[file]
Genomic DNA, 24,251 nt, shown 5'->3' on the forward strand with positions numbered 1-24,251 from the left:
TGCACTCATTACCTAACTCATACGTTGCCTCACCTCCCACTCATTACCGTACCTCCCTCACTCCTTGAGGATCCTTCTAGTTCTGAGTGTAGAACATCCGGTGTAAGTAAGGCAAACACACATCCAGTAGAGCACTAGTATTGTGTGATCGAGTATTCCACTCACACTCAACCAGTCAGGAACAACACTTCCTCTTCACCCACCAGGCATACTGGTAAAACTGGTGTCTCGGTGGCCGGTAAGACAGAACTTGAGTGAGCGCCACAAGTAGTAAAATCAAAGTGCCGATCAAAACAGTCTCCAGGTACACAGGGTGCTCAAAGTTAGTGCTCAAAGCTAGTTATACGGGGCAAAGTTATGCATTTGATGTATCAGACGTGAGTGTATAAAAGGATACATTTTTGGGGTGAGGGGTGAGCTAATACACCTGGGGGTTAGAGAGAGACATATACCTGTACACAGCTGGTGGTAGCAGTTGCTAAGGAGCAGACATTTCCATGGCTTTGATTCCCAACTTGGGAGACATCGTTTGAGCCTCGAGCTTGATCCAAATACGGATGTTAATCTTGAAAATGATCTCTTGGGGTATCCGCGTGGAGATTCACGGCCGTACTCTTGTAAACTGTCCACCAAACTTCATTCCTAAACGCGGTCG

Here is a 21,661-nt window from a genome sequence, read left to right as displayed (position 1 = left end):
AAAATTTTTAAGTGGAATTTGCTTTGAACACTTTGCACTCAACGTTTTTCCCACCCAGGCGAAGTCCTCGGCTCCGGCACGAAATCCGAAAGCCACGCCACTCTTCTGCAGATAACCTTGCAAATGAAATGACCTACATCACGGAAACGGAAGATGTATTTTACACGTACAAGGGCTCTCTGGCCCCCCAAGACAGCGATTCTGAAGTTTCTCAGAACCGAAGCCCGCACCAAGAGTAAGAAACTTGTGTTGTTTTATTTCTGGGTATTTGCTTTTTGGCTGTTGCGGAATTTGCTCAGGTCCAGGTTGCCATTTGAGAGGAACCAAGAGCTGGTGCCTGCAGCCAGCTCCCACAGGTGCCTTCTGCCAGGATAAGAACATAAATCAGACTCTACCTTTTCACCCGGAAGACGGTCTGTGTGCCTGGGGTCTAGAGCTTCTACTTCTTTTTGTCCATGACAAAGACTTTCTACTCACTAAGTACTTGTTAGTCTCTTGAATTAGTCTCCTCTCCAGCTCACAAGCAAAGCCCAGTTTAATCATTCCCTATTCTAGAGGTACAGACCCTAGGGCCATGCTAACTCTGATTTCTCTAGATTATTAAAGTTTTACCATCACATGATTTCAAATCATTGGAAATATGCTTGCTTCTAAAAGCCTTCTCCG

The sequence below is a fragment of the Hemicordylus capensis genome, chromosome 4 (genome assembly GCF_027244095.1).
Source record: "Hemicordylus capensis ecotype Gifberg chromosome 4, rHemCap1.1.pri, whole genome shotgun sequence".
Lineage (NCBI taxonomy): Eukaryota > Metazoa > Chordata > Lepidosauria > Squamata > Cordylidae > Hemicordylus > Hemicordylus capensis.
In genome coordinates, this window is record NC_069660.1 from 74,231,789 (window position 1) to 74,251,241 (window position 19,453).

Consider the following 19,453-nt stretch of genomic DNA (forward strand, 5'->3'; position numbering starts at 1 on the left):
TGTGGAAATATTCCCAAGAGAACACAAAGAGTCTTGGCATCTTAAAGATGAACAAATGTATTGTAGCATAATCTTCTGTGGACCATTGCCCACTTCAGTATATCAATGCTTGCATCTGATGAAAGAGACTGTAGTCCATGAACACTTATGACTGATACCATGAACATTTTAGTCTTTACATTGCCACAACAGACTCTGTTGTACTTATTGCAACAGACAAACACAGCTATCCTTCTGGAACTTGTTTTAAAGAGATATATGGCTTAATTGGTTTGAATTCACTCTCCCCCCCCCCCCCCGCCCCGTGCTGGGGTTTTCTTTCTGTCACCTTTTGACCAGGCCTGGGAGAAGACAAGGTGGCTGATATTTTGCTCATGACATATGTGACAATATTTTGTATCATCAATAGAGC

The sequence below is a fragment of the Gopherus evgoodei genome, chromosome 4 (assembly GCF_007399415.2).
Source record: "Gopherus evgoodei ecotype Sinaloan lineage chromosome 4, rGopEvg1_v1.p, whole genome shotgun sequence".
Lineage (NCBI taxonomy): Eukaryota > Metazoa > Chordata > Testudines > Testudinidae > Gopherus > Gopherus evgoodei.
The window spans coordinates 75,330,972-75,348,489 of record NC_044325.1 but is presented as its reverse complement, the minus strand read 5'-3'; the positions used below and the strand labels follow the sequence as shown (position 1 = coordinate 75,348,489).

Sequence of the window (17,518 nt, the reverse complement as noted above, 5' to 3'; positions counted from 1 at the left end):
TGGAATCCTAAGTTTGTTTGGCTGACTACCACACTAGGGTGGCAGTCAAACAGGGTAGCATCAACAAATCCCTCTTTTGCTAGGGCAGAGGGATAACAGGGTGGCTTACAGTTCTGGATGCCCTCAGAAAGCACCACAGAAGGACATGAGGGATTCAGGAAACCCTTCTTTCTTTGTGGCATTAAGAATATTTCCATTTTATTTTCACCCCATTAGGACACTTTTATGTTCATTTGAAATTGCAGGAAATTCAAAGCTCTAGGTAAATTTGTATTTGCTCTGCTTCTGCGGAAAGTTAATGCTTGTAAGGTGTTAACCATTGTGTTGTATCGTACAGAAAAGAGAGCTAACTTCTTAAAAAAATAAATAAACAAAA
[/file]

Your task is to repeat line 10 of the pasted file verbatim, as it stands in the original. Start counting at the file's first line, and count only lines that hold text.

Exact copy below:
TGTGGAAATATTCCCAAGAGAACACAAAGAGTCTTGGCATCTTAAAGATGAACAAATGTATTGTAGCATAATCTTCTGTGGACCATTGCCCACTTCAGTATATCAATGCTTGCATCTGATGAAAGAGACTGTAGTCCATGAACACTTATGACTGATACCATGAACATTTTAGTCTTTACATTGCCACAACAGACTCTGTTGTACTTATTGCAACAGACAAACACAGCTATCCTTCTGGAACTTGTTTTAAAGAGATATATGGCTTAATTGGTTTGAATTCACTCTCCCCCCCCCCCCCCGCCCCGTGCTGGGGTTTTCTTTCTGTCACCTTTTGACCAGGCCTGGGAGAAGACAAGGTGGCTGATATTTTGCTCATGACATATGTGACAATATTTTGTATCATCAATAGAGC